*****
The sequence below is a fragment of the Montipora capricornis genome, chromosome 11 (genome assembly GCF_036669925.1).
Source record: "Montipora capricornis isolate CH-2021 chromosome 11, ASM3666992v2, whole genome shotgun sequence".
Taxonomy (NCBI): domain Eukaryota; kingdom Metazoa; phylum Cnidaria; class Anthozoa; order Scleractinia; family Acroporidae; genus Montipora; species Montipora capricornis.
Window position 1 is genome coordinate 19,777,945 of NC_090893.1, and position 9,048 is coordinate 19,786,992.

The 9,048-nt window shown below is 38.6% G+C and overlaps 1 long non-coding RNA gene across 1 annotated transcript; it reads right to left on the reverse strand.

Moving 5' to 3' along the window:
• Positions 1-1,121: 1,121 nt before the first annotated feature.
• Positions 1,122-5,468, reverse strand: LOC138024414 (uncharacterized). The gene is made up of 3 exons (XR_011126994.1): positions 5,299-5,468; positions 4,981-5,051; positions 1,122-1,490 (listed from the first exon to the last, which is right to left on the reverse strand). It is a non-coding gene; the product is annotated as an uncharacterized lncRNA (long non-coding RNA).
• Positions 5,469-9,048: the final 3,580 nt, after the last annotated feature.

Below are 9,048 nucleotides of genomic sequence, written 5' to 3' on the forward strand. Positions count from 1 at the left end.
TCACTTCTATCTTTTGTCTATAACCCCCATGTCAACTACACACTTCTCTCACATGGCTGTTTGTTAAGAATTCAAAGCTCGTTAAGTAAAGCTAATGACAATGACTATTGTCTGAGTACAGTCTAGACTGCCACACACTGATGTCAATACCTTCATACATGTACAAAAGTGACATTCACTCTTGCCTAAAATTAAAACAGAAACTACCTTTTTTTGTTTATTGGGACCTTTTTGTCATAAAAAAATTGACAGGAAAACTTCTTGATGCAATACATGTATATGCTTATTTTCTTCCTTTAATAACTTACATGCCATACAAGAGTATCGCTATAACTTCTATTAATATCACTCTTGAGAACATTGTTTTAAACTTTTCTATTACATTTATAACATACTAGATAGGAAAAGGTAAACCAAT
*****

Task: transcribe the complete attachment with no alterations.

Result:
The sequence below is a fragment of the Montipora capricornis genome, chromosome 11 (genome assembly GCF_036669925.1).
Source record: "Montipora capricornis isolate CH-2021 chromosome 11, ASM3666992v2, whole genome shotgun sequence".
Taxonomy (NCBI): domain Eukaryota; kingdom Metazoa; phylum Cnidaria; class Anthozoa; order Scleractinia; family Acroporidae; genus Montipora; species Montipora capricornis.
Window position 1 is genome coordinate 19,777,945 of NC_090893.1, and position 9,048 is coordinate 19,786,992.

The 9,048-nt window shown below is 38.6% G+C and overlaps 1 long non-coding RNA gene across 1 annotated transcript; it reads right to left on the reverse strand.

Moving 5' to 3' along the window:
• Positions 1-1,121: 1,121 nt before the first annotated feature.
• Positions 1,122-5,468, reverse strand: LOC138024414 (uncharacterized). The gene is made up of 3 exons (XR_011126994.1): positions 5,299-5,468; positions 4,981-5,051; positions 1,122-1,490 (listed from the first exon to the last, which is right to left on the reverse strand). It is a non-coding gene; the product is annotated as an uncharacterized lncRNA (long non-coding RNA).
• Positions 5,469-9,048: the final 3,580 nt, after the last annotated feature.

Below are 9,048 nucleotides of genomic sequence, written 5' to 3' on the forward strand. Positions count from 1 at the left end.
TCACTTCTATCTTTTGTCTATAACCCCCATGTCAACTACACACTTCTCTCACATGGCTGTTTGTTAAGAATTCAAAGCTCGTTAAGTAAAGCTAATGACAATGACTATTGTCTGAGTACAGTCTAGACTGCCACACACTGATGTCAATACCTTCATACATGTACAAAAGTGACATTCACTCTTGCCTAAAATTAAAACAGAAACTACCTTTTTTTGTTTATTGGGACCTTTTTGTCATAAAAAAATTGACAGGAAAACTTCTTGATGCAATACATGTATATGCTTATTTTCTTCCTTTAATAACTTACATGCCATACAAGAGTATCGCTATAACTTCTATTAATATCACTCTTGAGAACATTGTTTTAAACTTTTCTATTACATTTATAACATACTAGATAGGAAAAGGTAAACCAAT